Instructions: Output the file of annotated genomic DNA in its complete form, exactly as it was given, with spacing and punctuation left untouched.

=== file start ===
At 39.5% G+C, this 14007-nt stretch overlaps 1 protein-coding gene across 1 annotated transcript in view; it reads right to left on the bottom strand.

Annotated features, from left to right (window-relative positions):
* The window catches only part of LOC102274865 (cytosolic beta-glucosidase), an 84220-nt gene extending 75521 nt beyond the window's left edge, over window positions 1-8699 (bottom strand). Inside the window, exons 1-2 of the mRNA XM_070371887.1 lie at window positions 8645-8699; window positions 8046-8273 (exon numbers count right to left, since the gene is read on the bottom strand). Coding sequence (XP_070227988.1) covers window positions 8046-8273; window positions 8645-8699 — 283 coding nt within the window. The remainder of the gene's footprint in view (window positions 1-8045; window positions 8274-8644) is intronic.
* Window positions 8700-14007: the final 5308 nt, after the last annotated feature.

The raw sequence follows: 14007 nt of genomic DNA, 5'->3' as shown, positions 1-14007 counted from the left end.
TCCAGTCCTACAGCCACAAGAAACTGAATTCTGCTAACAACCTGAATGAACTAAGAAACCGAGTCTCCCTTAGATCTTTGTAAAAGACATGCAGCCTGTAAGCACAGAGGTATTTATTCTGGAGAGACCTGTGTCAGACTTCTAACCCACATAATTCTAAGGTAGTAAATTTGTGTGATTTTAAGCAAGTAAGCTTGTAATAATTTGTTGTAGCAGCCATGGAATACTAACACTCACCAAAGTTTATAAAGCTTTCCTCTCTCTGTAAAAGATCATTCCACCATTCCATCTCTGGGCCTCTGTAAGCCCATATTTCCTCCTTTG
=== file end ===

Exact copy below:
At 39.5% G+C, this 14007-nt stretch overlaps 1 protein-coding gene across 1 annotated transcript in view; it reads right to left on the bottom strand.

Annotated features, from left to right (window-relative positions):
* The window catches only part of LOC102274865 (cytosolic beta-glucosidase), an 84220-nt gene extending 75521 nt beyond the window's left edge, over window positions 1-8699 (bottom strand). Inside the window, exons 1-2 of the mRNA XM_070371887.1 lie at window positions 8645-8699; window positions 8046-8273 (exon numbers count right to left, since the gene is read on the bottom strand). Coding sequence (XP_070227988.1) covers window positions 8046-8273; window positions 8645-8699 — 283 coding nt within the window. The remainder of the gene's footprint in view (window positions 1-8045; window positions 8274-8644) is intronic.
* Window positions 8700-14007: the final 5308 nt, after the last annotated feature.

The raw sequence follows: 14007 nt of genomic DNA, 5'->3' as shown, positions 1-14007 counted from the left end.
TCCAGTCCTACAGCCACAAGAAACTGAATTCTGCTAACAACCTGAATGAACTAAGAAACCGAGTCTCCCTTAGATCTTTGTAAAAGACATGCAGCCTGTAAGCACAGAGGTATTTATTCTGGAGAGACCTGTGTCAGACTTCTAACCCACATAATTCTAAGGTAGTAAATTTGTGTGATTTTAAGCAAGTAAGCTTGTAATAATTTGTTGTAGCAGCCATGGAATACTAACACTCACCAAAGTTTATAAAGCTTTCCTCTCTCTGTAAAAGATCATTCCACCATTCCATCTCTGGGCCTCTGTAAGCCCATATTTCCTCCTTTG